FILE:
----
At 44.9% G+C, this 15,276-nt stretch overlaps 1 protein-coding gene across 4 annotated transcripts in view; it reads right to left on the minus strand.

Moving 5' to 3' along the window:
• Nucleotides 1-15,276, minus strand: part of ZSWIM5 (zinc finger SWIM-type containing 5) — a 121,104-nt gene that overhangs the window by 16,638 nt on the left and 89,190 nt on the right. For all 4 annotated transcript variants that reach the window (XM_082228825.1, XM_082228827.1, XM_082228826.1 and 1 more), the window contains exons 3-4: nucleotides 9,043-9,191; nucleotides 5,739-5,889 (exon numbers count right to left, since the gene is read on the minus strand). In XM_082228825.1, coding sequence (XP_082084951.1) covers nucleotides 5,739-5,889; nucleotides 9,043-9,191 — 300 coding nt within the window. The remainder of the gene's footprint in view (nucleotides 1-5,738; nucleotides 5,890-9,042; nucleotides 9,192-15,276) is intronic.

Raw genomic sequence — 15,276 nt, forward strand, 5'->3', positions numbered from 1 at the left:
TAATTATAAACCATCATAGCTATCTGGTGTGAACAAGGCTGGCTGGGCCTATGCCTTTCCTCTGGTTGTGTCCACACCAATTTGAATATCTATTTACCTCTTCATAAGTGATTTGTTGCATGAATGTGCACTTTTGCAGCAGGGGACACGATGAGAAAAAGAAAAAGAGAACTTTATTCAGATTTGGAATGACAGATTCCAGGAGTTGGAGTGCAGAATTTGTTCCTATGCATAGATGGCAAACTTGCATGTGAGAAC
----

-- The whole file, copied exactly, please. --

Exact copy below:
At 44.9% G+C, this 15,276-nt stretch overlaps 1 protein-coding gene across 4 annotated transcripts in view; it reads right to left on the minus strand.

Moving 5' to 3' along the window:
• Nucleotides 1-15,276, minus strand: part of ZSWIM5 (zinc finger SWIM-type containing 5) — a 121,104-nt gene that overhangs the window by 16,638 nt on the left and 89,190 nt on the right. For all 4 annotated transcript variants that reach the window (XM_082228825.1, XM_082228827.1, XM_082228826.1 and 1 more), the window contains exons 3-4: nucleotides 9,043-9,191; nucleotides 5,739-5,889 (exon numbers count right to left, since the gene is read on the minus strand). In XM_082228825.1, coding sequence (XP_082084951.1) covers nucleotides 5,739-5,889; nucleotides 9,043-9,191 — 300 coding nt within the window. The remainder of the gene's footprint in view (nucleotides 1-5,738; nucleotides 5,890-9,042; nucleotides 9,192-15,276) is intronic.

Raw genomic sequence — 15,276 nt, forward strand, 5'->3', positions numbered from 1 at the left:
TAATTATAAACCATCATAGCTATCTGGTGTGAACAAGGCTGGCTGGGCCTATGCCTTTCCTCTGGTTGTGTCCACACCAATTTGAATATCTATTTACCTCTTCATAAGTGATTTGTTGCATGAATGTGCACTTTTGCAGCAGGGGACACGATGAGAAAAAGAAAAAGAGAACTTTATTCAGATTTGGAATGACAGATTCCAGGAGTTGGAGTGCAGAATTTGTTCCTATGCATAGATGGCAAACTTGCATGTGAGAAC